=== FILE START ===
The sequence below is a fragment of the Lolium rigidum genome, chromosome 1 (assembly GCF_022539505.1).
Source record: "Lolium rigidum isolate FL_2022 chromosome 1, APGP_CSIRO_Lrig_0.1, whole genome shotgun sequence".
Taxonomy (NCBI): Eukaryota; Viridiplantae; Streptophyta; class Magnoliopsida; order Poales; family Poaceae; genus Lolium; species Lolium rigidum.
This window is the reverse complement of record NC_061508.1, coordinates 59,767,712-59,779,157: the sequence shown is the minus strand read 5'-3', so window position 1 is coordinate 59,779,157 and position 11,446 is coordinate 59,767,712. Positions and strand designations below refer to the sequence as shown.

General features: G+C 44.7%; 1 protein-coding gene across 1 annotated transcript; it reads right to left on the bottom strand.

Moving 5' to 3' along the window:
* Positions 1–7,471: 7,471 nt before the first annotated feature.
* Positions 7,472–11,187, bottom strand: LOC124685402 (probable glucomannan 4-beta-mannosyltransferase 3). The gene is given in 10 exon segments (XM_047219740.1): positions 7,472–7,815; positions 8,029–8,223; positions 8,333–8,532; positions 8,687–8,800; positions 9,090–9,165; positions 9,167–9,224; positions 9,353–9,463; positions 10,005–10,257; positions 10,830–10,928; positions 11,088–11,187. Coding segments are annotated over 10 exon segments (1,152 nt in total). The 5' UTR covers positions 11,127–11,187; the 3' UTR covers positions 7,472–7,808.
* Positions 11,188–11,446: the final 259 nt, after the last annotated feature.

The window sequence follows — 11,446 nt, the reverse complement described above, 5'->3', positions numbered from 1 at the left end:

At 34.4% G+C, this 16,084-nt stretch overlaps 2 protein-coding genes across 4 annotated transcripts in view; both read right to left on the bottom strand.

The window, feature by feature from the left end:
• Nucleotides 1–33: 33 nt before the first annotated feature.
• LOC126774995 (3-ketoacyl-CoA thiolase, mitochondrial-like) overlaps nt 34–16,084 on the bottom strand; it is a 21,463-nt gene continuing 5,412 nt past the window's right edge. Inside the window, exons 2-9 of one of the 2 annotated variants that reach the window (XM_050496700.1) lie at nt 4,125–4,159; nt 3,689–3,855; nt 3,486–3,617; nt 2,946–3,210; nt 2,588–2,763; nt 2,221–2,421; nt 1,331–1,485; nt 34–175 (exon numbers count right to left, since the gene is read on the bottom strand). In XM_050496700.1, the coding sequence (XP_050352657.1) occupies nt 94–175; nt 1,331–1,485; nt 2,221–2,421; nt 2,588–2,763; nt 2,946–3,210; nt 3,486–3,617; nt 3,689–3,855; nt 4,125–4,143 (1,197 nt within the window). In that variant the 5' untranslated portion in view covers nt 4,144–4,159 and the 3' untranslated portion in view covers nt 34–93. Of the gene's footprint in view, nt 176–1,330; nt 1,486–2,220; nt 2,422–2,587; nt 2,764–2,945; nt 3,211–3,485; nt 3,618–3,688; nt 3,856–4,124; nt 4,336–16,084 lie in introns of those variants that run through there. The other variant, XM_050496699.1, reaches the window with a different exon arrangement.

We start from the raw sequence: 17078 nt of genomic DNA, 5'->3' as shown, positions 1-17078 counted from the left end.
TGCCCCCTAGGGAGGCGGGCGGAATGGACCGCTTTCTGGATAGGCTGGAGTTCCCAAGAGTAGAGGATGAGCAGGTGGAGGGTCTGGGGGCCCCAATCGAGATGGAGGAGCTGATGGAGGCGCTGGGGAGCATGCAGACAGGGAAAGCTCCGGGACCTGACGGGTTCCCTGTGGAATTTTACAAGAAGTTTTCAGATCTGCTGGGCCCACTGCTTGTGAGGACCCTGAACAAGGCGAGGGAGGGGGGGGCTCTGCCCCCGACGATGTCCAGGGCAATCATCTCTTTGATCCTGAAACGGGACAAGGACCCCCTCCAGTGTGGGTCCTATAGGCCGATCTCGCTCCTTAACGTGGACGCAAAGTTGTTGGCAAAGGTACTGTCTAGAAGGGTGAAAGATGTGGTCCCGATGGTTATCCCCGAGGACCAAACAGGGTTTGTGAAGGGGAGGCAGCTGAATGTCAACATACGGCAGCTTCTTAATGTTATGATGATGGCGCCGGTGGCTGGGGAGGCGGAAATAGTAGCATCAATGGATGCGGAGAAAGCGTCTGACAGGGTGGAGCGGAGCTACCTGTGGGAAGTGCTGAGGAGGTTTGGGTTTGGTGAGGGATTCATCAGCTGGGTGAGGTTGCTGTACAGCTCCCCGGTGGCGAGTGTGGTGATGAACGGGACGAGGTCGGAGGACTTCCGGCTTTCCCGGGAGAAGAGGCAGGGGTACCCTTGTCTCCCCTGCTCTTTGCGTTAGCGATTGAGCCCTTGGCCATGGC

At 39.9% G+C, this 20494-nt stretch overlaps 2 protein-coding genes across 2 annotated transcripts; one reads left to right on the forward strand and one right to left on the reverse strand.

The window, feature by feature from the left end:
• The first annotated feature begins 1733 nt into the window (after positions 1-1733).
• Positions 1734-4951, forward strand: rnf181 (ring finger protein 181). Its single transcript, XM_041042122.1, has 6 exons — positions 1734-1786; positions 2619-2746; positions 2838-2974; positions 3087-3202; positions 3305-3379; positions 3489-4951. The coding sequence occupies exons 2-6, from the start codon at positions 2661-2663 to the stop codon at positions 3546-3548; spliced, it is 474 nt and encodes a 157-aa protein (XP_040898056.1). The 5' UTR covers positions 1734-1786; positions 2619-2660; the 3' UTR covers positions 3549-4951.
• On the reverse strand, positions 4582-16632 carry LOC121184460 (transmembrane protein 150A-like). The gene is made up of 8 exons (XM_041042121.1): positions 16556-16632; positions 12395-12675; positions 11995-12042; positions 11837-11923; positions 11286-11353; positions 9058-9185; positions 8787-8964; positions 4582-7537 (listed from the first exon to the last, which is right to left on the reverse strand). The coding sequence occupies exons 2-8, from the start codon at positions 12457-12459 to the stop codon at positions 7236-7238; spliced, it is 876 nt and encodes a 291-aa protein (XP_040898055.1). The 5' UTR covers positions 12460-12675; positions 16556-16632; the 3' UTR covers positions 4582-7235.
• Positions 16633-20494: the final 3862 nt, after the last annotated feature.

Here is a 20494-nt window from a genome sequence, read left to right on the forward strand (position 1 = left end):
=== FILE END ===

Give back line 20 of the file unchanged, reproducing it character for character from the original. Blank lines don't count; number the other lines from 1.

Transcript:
• Positions 1734-4951, forward strand: rnf181 (ring finger protein 181). Its single transcript, XM_041042122.1, has 6 exons — positions 1734-1786; positions 2619-2746; positions 2838-2974; positions 3087-3202; positions 3305-3379; positions 3489-4951. The coding sequence occupies exons 2-6, from the start codon at positions 2661-2663 to the stop codon at positions 3546-3548; spliced, it is 474 nt and encodes a 157-aa protein (XP_040898056.1). The 5' UTR covers positions 1734-1786; positions 2619-2660; the 3' UTR covers positions 3549-4951.